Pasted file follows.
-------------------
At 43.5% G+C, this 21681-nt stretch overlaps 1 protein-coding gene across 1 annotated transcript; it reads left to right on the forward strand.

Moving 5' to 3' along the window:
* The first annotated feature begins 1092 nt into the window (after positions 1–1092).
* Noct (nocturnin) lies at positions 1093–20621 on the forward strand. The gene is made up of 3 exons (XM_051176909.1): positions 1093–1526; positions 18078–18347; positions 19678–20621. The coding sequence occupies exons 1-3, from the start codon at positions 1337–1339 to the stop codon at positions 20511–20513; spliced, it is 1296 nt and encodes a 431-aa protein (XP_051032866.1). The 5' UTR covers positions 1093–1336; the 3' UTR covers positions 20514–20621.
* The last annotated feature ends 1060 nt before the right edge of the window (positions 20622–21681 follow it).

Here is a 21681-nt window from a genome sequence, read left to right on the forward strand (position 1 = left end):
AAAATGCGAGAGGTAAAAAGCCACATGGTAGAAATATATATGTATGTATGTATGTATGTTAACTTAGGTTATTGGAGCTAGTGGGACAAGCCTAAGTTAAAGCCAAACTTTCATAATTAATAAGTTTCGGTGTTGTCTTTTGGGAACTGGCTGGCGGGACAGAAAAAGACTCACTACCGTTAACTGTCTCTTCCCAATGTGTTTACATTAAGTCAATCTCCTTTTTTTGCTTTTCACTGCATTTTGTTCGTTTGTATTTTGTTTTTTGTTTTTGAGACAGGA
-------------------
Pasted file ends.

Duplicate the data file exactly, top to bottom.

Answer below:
At 43.5% G+C, this 21681-nt stretch overlaps 1 protein-coding gene across 1 annotated transcript; it reads left to right on the forward strand.

Moving 5' to 3' along the window:
* The first annotated feature begins 1092 nt into the window (after positions 1–1092).
* Noct (nocturnin) lies at positions 1093–20621 on the forward strand. The gene is made up of 3 exons (XM_051176909.1): positions 1093–1526; positions 18078–18347; positions 19678–20621. The coding sequence occupies exons 1-3, from the start codon at positions 1337–1339 to the stop codon at positions 20511–20513; spliced, it is 1296 nt and encodes a 431-aa protein (XP_051032866.1). The 5' UTR covers positions 1093–1336; the 3' UTR covers positions 20514–20621.
* The last annotated feature ends 1060 nt before the right edge of the window (positions 20622–21681 follow it).

Here is a 21681-nt window from a genome sequence, read left to right on the forward strand (position 1 = left end):
AAAATGCGAGAGGTAAAAAGCCACATGGTAGAAATATATATGTATGTATGTATGTATGTTAACTTAGGTTATTGGAGCTAGTGGGACAAGCCTAAGTTAAAGCCAAACTTTCATAATTAATAAGTTTCGGTGTTGTCTTTTGGGAACTGGCTGGCGGGACAGAAAAAGACTCACTACCGTTAACTGTCTCTTCCCAATGTGTTTACATTAAGTCAATCTCCTTTTTTTGCTTTTCACTGCATTTTGTTCGTTTGTATTTTGTTTTTTGTTTTTGAGACAGGA